however, a problem with the unicorns: their business models.

As we report this week, a dozen unicorns that have listed, or are likely to,
posted combined losses of $14bn last year. Their cumulative losses are $47bn
(see Briefing). Their services, from ride-hailing to office rental, are
often deeply discounted in order to supercharge revenue growth.  The
justification for this is the Silicon Valley doctrine of `blitz-scaling' in
order to conquer `winner-takes-all' markets—or in plain English,
conducting a high-speed land grab in the hope of finding gold.

Yet some unicorns lack the economies of scale and barriers to entry that
their promoters proclaim. At the same time, tighter regulation will
constrain their freedom to move fast and break things. Investors should
demand lower prices in the ipos, or stay away. Tech entrepreneurs and their
backers need to rethink what has become an unsustainable approach to
building firms and commercialising ideas.

Today's unicorn-breeding industry would not have been possible 25 years
ago. In 1994 only $6bn flowed into vc funds, which doled out cheques in the
single-digit millions. Before Amazon staged its ipo in 1997 it had raised a
total of only $10m. Three things changed. Growing fast became easier thanks
to cloud computing, smartphones and social media, which let startups spread
rapidly around the world. Low interest rates left investors chasing
returns. And a tiny elite of superstar firms, including Google, Facebook and
China's Alibaba and Tencent, proved that huge markets, high profits and
natural monopolies, along with limited physical assets and light regulation,
were the secret to untold riches. Suddenly tech became all about applying
this magic formula to as many industries as possible, using piles of money
to speed up the process.

Make no mistake, the unicorns are more substantial than the turkeys of the
2000 tech bubble, such as, which went bust ten months after its
ipo. Ride apps are more convenient than taxis, food delivery is lightning
quick, and streaming music is better than downloading files. Like Google
and Alibaba, the unicorns have large user bases. Their core businesses can
avoid owning physical assets by outsourcing their it to cloud providers. As
ipo documents point out, their sales are growing fast...


Silicon Valley Came to Kansas Schools. That Started a Rebellion (NYTimes)

Gabe Goldberg <>
Mon, 22 Apr 2019 13:39:58 -0400
"We're allowing the computers to teach and the kids all looked like
zombies," said Tyson Koenig, a factory supervisor in McPherson, who visited
his son's fourth-grade class. In October, he pulled the 10-year-old out of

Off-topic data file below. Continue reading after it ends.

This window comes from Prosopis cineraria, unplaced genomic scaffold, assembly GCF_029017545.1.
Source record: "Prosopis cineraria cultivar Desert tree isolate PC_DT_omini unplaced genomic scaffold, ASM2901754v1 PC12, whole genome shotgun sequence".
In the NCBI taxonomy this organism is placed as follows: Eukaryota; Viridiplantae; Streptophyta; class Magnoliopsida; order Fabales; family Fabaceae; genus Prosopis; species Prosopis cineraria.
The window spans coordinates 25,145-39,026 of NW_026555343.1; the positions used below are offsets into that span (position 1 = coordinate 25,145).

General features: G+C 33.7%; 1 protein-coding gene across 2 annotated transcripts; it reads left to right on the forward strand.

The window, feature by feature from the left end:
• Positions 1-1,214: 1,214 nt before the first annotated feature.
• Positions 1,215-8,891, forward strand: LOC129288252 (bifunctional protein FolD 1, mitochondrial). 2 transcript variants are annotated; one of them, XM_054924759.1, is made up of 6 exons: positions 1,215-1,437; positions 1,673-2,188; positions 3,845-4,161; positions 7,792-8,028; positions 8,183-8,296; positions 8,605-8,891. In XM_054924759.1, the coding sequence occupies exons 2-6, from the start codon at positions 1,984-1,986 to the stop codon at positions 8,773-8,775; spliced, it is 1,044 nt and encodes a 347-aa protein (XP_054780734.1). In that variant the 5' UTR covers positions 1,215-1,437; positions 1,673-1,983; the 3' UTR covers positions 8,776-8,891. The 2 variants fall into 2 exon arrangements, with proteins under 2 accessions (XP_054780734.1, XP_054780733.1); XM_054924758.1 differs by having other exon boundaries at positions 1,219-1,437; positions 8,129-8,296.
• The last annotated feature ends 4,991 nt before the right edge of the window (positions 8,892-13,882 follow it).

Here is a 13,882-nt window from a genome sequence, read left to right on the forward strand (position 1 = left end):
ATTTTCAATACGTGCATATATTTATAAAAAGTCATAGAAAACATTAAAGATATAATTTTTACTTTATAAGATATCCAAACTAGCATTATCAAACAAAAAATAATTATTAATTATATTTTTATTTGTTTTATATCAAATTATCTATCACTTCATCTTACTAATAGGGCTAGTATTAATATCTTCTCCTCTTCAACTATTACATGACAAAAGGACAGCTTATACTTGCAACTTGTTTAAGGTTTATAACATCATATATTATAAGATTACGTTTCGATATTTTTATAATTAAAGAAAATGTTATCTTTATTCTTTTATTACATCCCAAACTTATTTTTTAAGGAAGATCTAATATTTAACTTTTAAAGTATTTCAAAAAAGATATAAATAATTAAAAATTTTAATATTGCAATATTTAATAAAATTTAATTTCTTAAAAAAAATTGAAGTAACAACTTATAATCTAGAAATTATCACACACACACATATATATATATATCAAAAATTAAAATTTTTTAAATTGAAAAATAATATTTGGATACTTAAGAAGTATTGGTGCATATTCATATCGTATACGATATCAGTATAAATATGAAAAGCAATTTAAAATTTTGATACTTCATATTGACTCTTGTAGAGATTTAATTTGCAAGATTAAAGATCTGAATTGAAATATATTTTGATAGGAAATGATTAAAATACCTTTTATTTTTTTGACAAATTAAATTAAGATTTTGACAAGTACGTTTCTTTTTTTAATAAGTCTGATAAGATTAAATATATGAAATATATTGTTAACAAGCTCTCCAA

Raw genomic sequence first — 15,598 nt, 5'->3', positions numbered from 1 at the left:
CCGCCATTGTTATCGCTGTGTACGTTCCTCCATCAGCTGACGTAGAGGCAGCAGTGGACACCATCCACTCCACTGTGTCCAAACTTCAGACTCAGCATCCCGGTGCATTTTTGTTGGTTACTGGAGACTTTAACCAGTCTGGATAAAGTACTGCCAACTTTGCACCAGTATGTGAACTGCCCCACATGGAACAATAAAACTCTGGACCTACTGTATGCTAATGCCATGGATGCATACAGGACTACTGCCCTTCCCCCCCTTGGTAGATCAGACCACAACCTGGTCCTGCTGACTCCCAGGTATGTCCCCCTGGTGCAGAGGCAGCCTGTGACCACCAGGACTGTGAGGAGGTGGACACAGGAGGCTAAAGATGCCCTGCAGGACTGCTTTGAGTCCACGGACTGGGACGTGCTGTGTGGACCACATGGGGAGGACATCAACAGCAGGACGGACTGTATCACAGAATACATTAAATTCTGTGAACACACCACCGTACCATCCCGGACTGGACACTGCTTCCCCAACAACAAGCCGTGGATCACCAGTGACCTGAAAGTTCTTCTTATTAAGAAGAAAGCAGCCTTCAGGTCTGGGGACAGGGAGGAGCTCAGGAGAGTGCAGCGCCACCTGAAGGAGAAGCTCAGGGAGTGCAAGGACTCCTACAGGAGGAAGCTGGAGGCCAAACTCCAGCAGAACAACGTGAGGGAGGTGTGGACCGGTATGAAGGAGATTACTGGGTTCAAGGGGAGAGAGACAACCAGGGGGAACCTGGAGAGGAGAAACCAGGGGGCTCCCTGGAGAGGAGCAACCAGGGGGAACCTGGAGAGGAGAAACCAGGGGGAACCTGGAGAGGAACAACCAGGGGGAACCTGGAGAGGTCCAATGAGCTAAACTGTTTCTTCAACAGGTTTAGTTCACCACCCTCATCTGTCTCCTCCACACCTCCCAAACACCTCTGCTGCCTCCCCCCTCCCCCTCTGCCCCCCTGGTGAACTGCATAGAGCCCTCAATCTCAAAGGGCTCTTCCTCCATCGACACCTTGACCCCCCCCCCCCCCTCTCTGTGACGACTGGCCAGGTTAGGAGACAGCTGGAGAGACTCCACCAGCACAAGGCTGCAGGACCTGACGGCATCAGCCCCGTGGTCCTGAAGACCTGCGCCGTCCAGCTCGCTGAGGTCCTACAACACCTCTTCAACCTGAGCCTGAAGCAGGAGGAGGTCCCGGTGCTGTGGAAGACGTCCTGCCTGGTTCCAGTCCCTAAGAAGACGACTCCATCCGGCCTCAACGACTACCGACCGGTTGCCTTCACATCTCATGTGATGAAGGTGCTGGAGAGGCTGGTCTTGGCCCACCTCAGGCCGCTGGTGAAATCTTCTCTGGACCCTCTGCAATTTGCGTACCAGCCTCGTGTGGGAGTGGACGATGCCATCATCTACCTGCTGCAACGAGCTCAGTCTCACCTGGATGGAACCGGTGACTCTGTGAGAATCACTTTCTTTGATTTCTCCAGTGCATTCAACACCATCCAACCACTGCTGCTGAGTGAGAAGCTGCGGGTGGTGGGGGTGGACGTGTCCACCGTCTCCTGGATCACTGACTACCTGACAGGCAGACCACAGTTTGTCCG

the school.

Domain transfer at gunpoint ... (CNN)

Rob Slade <>
Mon, 22 Apr 2019 12:17:12 -0700
No, this is not the way to do a domain transfer ...

Battle for .amazon Domain Pits Retailer Against South American Nations (E-Week)

Monty Solomon <>
Fri, 19 Apr 2019 02:18:13 -0400

Should AI be used to catch shoplifters? (

Richard Stein <>
Fri, 19 Apr 2019 11:51:36 +0800

New artificial intelligence software is being used in Japan to monitor the
body language of shoppers and look for signs that they are planning to
shoplift.  "The software, which is made by a Tokyo startup called Vaak,
differs from similar products that work by matching faces to criminal
records.  Instead, VaakEye uses behavior to predict criminal action."

  Perhaps a more effective use of AI would be to deter its own deployment?
  Wait...that means AI needs common sense and contextual awareness to
  ethically perceive and judge its own actions. No sense holding back the
  kitchen sink from being thrown—throw that too!

   Risk: AI interpolation of human intent to shoplift.

   Do these bits automatically summon authorities for a Slurpee takedown?

Facebook Uses Mueller Report to Distract from Security Breach (The Register)

Charles Dunlop <>
Sat, 20 Apr 2019 11:28:54 -0400
It's common practice for organizations to release bad news at the end of a
week, hoping that it will be buried.  But Facebook hit a bonanza, when at
the end of this week the news focus was on the Muller report.  See

Facial Recognition in NYC (NYTimes)

Gabe Goldberg <>
Fri, 19 Apr 2019 01:04:40 -0400
Most people pass through some type of public space in their daily routine ”-
sidewalks, roads, train stations. Thousands walk through Bryant Park every
day.  But we generally think that a detailed log of our location, and a list
of the people we're with, is private. Facial recognition, applied to the web
of cameras that already exists in most cities, is a threat to that privacy.

Privacy? How quaint.

An Interesting Juxtaposition in RISKS-31.18

Gene Wirchenko <>
Thu, 18 Apr 2019 21:40:21 -0700
RISKS-31.18 has interesting juxtaposition of articles: "Not a burglar after
all" and "Computers Turn an Ear on New York City (Scientific American)".  In
the second article, what is going to be the authority for what sounds
represent?  The first article has a case of police officers not being able
to identify what sights and sounds represented.  They were concerned, and it
could have been a serious situation.

Misidentification could have severe consequences.  This could be similar to
GPSs.  Some are meant for general use and some for specific areas.  (An
example of this is truckers going through villages with roads ill-suited for
this because of the trucker using a run-of-the-garden GPS.  Or is that

Please report problems with the web pages to the maintainer